TAMPA - As protesters on the steps of Tampa's federal courthouse chanted "George guilty" and "we want justice," Marlene Reese hoped her two sons were learning an important lesson about flaws in the justice system.
Reese's boys, 10 and 11, wore hoodies similar to the one worn by Trayvon Martin the night he was shot to death walking back from a convenient store in Sanford.
"What am I supposed to tell my kids when they leave? Don't defend yourself?" said Reese. "It's not right," she said.
Reese, who's black, said she had no doubt that Zimmerman racially profiled Martin the night he confronted the 17-year old, and that her kids might someday face a similar situation.
"We have a right to walk down the street without anyone sitting up there profiling us like they are right now," Reese said.
Many demonstrators wore hoodies and carried cans of Arizona tea and bags of skittles, the same items Martin had when he was killed.
While attorneys on both sides of the Zimmerman case insisted that race was not a factor, some 200 protesters who marched through downtown Tampa had a decidedly different take.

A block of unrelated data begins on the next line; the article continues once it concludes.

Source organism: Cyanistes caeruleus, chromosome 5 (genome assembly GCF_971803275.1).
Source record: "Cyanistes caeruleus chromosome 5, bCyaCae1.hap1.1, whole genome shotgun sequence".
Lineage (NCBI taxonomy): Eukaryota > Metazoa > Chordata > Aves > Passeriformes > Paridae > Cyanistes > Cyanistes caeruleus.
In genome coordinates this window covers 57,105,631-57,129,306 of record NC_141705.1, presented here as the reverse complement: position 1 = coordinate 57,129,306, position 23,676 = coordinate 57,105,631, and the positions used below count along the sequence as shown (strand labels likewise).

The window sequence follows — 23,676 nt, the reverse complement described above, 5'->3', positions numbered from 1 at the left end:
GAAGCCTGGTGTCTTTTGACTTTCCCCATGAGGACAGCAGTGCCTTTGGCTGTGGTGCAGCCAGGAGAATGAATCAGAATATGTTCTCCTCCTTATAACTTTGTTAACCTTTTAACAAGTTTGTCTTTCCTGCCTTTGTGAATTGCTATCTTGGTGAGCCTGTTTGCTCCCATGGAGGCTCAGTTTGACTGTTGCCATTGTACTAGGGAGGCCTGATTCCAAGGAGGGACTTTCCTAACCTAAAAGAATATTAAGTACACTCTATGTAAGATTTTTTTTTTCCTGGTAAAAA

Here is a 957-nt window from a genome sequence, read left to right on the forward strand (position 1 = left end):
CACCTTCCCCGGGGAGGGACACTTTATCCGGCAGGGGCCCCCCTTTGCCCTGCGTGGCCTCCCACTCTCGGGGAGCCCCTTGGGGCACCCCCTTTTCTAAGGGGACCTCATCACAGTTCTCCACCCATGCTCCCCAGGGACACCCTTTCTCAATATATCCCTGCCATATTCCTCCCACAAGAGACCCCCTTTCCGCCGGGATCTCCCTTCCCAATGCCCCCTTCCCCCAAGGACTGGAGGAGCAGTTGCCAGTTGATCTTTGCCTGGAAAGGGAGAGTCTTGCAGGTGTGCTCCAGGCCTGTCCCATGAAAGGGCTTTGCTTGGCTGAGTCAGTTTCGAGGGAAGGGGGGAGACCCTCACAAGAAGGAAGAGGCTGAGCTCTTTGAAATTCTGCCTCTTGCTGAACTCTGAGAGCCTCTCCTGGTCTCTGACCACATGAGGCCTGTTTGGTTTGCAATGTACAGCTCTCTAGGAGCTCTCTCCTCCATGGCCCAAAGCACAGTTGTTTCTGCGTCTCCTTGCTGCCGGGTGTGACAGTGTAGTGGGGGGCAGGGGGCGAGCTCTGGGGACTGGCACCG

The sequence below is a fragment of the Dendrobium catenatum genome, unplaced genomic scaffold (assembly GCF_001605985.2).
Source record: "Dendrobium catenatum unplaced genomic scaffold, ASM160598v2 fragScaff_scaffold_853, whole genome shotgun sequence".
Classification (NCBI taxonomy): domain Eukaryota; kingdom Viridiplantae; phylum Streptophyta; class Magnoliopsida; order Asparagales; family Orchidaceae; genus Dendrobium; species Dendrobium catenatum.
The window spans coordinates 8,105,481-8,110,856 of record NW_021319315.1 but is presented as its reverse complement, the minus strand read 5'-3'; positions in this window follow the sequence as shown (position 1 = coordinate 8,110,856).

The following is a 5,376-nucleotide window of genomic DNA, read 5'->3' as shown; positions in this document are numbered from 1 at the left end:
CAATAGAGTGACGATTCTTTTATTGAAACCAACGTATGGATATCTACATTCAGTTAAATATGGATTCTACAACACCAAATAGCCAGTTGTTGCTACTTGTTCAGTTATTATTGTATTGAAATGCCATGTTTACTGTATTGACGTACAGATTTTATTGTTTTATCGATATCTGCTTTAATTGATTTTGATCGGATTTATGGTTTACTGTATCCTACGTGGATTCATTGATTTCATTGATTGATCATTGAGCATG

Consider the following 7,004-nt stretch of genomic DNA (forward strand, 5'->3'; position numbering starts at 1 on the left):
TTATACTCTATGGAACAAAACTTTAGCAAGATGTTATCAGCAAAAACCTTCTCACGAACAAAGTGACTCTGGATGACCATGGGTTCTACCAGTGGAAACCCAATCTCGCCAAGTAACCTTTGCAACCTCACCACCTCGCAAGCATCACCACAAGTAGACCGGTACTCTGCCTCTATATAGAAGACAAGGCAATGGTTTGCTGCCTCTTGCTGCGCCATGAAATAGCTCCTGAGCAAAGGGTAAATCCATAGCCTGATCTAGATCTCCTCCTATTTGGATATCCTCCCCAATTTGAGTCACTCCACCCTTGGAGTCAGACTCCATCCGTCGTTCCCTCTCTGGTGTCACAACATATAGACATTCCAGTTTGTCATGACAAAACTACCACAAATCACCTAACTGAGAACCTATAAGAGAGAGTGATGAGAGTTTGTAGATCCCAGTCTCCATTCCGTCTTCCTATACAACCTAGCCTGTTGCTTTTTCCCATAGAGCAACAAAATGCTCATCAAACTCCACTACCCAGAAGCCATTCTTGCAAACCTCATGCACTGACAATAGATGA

"This is our calling to end racial oppression," said Veronica Antonio-Juarez of Tampa. She and many others demonstrating were angry that Zimmerman's actions will go unpunished.
"He's getting away with murdering a black and brown youth," Antonio-Juarez said. "We're here because our lives are just as valuable as anyone else's."
The Tampa protest was in conjunction with others that stretched from coast to coast, north and south.
Matt Hastings wore a hood as a tribute to Trayvon Martin, and was frustrated that despite a full trial, the jury did not render a guilty verdict.
"The court system has basically said that racist vigilanteism is ok as long as you can claim self-defense of as long as you're a white person," Hastings said.
"You know it's different for people of color."
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